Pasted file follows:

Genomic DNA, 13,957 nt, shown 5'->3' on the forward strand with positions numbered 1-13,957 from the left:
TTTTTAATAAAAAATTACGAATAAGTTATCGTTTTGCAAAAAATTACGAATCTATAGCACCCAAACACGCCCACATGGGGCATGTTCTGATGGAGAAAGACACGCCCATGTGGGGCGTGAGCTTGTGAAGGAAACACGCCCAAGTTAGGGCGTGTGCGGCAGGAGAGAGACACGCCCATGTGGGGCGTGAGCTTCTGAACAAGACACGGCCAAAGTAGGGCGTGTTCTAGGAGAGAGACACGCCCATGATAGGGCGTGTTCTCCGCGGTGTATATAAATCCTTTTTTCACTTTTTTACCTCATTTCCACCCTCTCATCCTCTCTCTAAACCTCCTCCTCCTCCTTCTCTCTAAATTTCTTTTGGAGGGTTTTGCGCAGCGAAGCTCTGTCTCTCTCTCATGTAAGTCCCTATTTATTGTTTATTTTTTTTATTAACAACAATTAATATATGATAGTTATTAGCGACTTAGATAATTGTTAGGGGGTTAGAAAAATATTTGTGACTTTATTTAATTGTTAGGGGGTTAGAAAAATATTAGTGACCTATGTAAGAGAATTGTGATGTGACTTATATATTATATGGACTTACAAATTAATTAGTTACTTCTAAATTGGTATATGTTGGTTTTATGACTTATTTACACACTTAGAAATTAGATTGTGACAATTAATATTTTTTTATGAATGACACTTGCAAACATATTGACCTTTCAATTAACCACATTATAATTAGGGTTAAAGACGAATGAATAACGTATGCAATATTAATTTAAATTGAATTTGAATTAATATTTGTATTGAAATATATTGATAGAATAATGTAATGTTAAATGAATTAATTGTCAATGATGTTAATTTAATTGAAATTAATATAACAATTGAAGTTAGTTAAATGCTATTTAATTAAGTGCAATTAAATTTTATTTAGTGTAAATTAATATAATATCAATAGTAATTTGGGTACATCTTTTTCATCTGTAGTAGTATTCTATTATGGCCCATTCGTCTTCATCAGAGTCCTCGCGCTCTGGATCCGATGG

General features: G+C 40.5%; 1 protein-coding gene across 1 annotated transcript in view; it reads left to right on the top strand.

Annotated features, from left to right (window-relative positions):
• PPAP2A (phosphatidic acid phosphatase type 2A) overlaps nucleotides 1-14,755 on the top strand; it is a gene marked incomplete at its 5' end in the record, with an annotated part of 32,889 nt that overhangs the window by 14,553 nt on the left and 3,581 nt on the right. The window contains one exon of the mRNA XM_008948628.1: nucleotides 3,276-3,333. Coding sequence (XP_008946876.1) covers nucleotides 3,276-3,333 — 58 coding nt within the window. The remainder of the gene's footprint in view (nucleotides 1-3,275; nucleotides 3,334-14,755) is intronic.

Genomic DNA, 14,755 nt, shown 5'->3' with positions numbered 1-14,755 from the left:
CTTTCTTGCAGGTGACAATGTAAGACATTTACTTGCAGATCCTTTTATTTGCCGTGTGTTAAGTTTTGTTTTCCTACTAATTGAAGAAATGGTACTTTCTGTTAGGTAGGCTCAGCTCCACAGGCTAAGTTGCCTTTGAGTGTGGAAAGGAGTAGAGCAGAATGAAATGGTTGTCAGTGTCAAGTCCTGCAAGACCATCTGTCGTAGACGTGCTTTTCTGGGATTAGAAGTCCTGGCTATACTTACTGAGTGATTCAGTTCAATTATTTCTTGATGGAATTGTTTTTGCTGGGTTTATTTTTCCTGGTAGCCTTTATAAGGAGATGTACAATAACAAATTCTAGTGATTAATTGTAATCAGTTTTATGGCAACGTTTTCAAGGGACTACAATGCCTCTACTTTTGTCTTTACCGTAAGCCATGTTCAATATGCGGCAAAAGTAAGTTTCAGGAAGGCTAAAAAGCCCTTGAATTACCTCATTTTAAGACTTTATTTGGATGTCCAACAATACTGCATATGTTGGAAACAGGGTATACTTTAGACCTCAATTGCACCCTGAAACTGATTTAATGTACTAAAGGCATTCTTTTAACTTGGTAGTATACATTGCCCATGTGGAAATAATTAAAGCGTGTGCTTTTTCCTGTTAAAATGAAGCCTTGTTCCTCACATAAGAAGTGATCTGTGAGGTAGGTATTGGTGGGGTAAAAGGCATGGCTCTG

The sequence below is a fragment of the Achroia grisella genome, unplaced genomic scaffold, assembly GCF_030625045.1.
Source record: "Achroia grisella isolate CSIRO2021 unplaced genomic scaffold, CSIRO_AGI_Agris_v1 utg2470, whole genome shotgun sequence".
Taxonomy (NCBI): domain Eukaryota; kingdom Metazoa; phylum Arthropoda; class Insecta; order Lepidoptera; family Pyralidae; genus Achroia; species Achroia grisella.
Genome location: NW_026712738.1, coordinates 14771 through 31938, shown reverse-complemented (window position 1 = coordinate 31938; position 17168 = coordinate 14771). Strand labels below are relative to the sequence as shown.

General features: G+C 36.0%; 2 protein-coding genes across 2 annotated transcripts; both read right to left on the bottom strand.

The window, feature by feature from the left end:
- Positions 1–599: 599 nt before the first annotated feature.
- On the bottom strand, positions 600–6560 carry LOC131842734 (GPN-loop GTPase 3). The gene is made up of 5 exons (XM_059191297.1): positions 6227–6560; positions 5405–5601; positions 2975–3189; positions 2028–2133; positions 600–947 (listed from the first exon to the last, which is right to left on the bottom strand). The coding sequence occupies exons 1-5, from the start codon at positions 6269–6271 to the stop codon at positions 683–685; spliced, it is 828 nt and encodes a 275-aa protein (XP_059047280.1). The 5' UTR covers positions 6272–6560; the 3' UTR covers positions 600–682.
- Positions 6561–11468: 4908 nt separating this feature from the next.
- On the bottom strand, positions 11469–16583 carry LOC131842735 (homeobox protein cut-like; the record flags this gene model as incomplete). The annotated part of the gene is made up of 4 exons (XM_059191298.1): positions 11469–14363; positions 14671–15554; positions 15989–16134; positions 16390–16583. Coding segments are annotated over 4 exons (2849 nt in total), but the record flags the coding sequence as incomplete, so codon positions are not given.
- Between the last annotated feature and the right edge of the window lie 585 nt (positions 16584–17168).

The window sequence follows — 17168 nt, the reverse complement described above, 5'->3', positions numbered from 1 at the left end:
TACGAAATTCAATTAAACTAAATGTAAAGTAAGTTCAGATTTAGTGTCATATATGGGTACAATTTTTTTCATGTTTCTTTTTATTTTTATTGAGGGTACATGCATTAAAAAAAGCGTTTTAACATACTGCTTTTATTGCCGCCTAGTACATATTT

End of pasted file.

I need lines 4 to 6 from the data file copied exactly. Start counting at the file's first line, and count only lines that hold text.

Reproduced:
Annotated features, from left to right (window-relative positions):
• PPAP2A (phosphatidic acid phosphatase type 2A) overlaps nucleotides 1-14,755 on the top strand; it is a gene marked incomplete at its 5' end in the record, with an annotated part of 32,889 nt that overhangs the window by 14,553 nt on the left and 3,581 nt on the right. The window contains one exon of the mRNA XM_008948628.1: nucleotides 3,276-3,333. Coding sequence (XP_008946876.1) covers nucleotides 3,276-3,333 — 58 coding nt within the window. The remainder of the gene's footprint in view (nucleotides 1-3,275; nucleotides 3,334-14,755) is intronic.

Genomic DNA, 14,755 nt, shown 5'->3' with positions numbered 1-14,755 from the left: